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Apple is buying so many trees for its California campus, competition is reportedly getting cutthroat

The Apple Campus 2 is seen under construction in Cupertino, California in this aerial photo taken January 13, 2017.
Noah Berger | Reuters
The Apple Campus 2 is seen under construction in Cupertino, California in this aerial photo taken January 13, 2017.

Apple's new campus has left some California tree buyers scrambling, according to a Thursday report in the San Francisco Chronicle.

The newspaper reported on an urban garden, perched atop a new transit center in the Bay Area. As part of the project, the architects have scoured the west coast for what they hope will eventually be 469 trees, according to the Chronicle.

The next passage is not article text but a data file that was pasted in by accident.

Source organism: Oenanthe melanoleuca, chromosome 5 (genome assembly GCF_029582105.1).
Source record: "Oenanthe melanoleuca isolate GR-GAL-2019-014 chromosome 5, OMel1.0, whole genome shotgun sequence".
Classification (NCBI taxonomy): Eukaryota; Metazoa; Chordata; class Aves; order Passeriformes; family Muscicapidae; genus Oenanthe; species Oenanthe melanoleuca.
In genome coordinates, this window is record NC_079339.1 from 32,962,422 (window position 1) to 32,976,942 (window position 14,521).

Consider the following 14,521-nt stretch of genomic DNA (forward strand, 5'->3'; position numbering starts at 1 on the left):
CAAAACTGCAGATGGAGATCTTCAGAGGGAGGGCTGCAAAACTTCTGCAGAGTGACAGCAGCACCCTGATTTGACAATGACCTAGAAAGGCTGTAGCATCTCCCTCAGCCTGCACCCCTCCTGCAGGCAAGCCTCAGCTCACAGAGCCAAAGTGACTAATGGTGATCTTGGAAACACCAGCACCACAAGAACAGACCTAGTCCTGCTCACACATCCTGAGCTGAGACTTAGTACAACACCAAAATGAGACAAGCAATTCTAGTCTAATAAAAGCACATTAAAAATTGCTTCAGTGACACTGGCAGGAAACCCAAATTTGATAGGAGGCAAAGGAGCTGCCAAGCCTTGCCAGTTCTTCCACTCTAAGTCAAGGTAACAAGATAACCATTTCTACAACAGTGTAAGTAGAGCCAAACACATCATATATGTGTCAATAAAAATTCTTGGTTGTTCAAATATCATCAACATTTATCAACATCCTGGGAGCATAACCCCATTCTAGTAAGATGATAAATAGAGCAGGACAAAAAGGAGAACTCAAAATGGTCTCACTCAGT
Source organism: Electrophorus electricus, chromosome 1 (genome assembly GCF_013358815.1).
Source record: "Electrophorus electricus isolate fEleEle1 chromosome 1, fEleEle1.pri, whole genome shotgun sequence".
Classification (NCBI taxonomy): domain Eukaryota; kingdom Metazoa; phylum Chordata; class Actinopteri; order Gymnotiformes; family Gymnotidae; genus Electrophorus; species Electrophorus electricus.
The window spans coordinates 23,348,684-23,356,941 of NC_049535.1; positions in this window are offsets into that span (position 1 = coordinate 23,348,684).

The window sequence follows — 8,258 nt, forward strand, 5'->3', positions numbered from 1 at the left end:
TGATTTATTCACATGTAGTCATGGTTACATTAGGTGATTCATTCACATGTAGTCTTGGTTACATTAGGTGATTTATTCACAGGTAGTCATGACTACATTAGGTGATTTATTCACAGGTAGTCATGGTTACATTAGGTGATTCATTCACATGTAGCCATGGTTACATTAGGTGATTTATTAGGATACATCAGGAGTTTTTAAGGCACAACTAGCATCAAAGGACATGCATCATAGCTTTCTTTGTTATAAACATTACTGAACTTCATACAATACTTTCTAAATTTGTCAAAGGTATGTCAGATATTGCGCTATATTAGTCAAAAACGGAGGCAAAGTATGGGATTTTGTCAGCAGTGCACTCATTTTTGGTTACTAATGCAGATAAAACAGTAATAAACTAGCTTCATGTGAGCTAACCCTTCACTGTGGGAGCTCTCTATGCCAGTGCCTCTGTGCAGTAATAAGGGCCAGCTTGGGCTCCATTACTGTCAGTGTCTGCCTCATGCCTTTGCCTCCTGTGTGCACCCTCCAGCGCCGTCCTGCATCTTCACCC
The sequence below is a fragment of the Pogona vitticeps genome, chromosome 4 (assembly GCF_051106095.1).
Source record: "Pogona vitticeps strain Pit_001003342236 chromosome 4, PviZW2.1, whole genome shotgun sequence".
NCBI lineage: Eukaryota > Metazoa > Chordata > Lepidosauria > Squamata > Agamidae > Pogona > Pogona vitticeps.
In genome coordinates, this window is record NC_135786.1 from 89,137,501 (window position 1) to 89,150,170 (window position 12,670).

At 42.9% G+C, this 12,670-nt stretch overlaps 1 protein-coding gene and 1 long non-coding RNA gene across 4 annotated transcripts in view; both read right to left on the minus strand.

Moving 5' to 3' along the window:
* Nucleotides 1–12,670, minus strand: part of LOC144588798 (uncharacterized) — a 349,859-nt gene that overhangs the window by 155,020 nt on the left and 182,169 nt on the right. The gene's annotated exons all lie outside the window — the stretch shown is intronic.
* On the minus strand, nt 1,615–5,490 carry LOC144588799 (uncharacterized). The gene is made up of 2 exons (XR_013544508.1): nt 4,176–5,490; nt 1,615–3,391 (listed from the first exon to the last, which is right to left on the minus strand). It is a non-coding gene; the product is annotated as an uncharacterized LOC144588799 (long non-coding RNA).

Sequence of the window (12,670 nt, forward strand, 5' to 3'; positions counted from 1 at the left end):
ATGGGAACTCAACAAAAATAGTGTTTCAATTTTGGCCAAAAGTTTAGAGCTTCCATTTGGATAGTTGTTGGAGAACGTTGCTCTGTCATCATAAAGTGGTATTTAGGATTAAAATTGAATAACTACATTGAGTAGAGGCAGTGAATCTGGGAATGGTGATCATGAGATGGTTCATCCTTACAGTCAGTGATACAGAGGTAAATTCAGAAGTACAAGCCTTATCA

But Apple's new campus — a spaceship-like building that's estimated to cost billions — requires about 3,000 trees, according to the Chronicle. The park's contractor and architect have had to develop a strategy to keep their desired trees from being snapped up by Apple — marking them with a locking yellow tag.

Apple has been on an environmental bent in recent years, vowing to get more of its supply chain to avoid conflict minerals and pollution. The company owns two forests as part of the Nature Conservancy, one in northern Maine and one in North Carolina.

For more on Apple's tree-buying spree, see the article at SFChronicle.com.

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